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Question of Focus: A Reflection on My Past Week in Israel

This last week I had the pleasure of going to Israel for the First International Dialogue on the Israel Educator. The program brought over 120 Israel educators from around the world to explore the future of Israel education. As part of the program I spend part of Tuesday hearing from social innovators who are bringing different flavors of spiritual rebirth to Tel Aviv. These innovations were exciting and spoke of a mutual relationship between Jewish life and expression in Israel and in diaspora.

After this I met up with a friend to take a walk and have dinner. As we were walking we heard the sirens announcing incoming missiles from Gaza. Not sure what to do, I started looking around for a bomb shelter. Across the street I saw a family of three in an empty lot waving us over. The father calmly said that we should stand up next to the wall. So there we were standing and I innocently asked which direction Gaza was. If  we were on the south side of that wall it would not help in shielding us from the approaching missiles. The same father immediately responded by saying that Gaza was on the other side of the wall.  A few minutes passed and then we heard the two pops of the Iron dome hitting the approaching missiles. We waited a few more moments to let what ever debris from the explosion come down. And just as fast as our little huddled mass banded together we disbursed to go about our day.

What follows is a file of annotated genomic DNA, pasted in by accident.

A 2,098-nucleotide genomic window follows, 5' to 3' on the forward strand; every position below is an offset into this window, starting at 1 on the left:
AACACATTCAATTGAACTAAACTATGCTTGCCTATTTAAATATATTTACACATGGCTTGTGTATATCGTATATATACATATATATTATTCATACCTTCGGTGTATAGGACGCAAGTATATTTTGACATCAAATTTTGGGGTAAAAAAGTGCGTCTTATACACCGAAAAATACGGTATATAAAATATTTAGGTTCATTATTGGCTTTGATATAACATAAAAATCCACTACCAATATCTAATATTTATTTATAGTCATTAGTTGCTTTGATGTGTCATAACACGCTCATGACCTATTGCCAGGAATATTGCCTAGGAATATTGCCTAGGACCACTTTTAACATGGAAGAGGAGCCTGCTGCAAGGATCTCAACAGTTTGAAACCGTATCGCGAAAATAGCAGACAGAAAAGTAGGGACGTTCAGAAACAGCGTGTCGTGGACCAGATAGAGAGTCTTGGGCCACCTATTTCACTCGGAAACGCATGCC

It was a surreal experience. These few minutes have left me with many questions. How could we just go back to our normal routine of life? How could we not? How could this have become the new normal for people in Israel? How might this new normal impact what we think of in terms of Israel education? How has this new normal impacted the constant state of geographic consciousness? The father just knew where we were relative to Gaza.

In the oft quoted saying of Rav Nachman, “Wherever I go, I am going to Jerusalem.” The Jew should always know where he or she is in relationship to Jerusalem.In writing this post I grasp the necklace I have worn since my Bar Mitzvah. The back of the necklace says, “If I forget thee, O Jerusalem, let my right hand forget her cunning.” ( Psalms 137:5) With the constant barrage of missiles and growing range of missiles a larger segment of Israelis always need to  be aware of where they are in relation to Gaza. I cannot help but think how this consciousness overtime will ware at the Jewish soul. I know that we need to come up with a more peaceful, dignified, and sustainable reality with the Palestinians in Gaza and the West Bank, but I do not want this existential crisis that Hamas has imposed on us to allow us to lose focus on our own moral grounding. We should stay focused on our hopes and dreams and not just our fears and nightmares. I hope that this situation resolves itself soon with no more needless bloodshed.